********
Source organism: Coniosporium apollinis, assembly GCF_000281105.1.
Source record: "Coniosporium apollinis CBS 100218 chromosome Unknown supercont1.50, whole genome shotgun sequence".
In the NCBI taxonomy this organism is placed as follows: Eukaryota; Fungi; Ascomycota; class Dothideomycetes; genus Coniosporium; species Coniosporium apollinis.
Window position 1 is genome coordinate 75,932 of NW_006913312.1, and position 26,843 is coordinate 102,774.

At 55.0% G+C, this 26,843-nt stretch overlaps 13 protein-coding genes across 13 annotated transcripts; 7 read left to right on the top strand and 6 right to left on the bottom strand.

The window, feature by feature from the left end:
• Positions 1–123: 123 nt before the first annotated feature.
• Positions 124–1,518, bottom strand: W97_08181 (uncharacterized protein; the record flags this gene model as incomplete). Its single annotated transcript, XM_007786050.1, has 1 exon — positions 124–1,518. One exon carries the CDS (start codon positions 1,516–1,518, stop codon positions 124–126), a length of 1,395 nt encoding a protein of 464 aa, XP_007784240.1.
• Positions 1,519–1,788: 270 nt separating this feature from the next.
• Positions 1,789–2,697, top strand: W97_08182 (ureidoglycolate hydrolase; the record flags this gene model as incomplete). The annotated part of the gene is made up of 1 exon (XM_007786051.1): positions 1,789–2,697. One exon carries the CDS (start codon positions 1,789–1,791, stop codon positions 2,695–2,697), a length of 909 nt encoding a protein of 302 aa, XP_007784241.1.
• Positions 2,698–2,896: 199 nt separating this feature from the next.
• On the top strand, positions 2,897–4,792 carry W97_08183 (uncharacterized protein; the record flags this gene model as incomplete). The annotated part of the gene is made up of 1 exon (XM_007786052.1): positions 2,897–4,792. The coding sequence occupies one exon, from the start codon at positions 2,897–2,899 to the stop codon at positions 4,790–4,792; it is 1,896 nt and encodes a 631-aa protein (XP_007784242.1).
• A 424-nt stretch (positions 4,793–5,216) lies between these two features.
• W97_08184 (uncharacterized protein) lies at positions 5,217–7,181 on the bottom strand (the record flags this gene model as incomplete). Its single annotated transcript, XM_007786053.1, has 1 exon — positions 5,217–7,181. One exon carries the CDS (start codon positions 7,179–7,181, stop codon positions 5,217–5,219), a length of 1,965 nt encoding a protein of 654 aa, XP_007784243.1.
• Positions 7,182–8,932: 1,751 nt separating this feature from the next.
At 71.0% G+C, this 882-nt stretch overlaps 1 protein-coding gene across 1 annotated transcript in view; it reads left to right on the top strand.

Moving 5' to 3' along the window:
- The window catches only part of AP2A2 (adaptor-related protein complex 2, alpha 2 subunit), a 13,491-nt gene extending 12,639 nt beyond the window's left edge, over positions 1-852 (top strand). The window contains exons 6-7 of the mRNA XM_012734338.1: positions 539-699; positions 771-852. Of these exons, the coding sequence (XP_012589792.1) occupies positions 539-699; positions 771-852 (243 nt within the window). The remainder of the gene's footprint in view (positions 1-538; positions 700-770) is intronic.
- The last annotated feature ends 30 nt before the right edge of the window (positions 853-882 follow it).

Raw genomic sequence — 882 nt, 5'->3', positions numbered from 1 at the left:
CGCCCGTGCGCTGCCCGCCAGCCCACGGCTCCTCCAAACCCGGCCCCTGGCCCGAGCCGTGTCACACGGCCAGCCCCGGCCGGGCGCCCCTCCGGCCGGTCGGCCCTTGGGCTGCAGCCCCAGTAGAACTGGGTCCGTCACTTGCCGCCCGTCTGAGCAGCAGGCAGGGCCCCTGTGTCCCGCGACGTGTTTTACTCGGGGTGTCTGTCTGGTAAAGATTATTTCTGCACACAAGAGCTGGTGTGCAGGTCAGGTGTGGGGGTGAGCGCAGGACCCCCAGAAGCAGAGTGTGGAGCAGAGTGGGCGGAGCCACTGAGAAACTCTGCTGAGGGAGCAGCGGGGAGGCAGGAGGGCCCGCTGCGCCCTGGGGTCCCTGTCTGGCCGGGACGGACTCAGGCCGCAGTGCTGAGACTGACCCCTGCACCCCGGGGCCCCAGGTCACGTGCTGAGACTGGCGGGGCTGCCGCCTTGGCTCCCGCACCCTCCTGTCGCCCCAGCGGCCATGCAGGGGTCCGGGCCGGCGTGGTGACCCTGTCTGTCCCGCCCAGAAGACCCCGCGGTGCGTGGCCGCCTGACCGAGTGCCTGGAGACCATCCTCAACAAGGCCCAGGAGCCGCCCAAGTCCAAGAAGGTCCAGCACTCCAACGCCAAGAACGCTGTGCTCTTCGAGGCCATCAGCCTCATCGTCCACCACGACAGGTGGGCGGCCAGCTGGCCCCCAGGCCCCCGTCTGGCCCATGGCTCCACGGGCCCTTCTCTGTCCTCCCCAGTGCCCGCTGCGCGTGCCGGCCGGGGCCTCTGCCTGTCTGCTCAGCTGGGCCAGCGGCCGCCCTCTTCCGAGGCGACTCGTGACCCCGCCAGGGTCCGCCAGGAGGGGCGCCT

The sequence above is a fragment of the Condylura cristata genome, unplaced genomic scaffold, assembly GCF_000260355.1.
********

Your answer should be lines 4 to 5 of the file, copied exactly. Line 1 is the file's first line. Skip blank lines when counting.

Window position 1 is genome coordinate 75,932 of NW_006913312.1, and position 26,843 is coordinate 102,774.

At 55.0% G+C, this 26,843-nt stretch overlaps 13 protein-coding genes across 13 annotated transcripts; 7 read left to right on the top strand and 6 right to left on the bottom strand.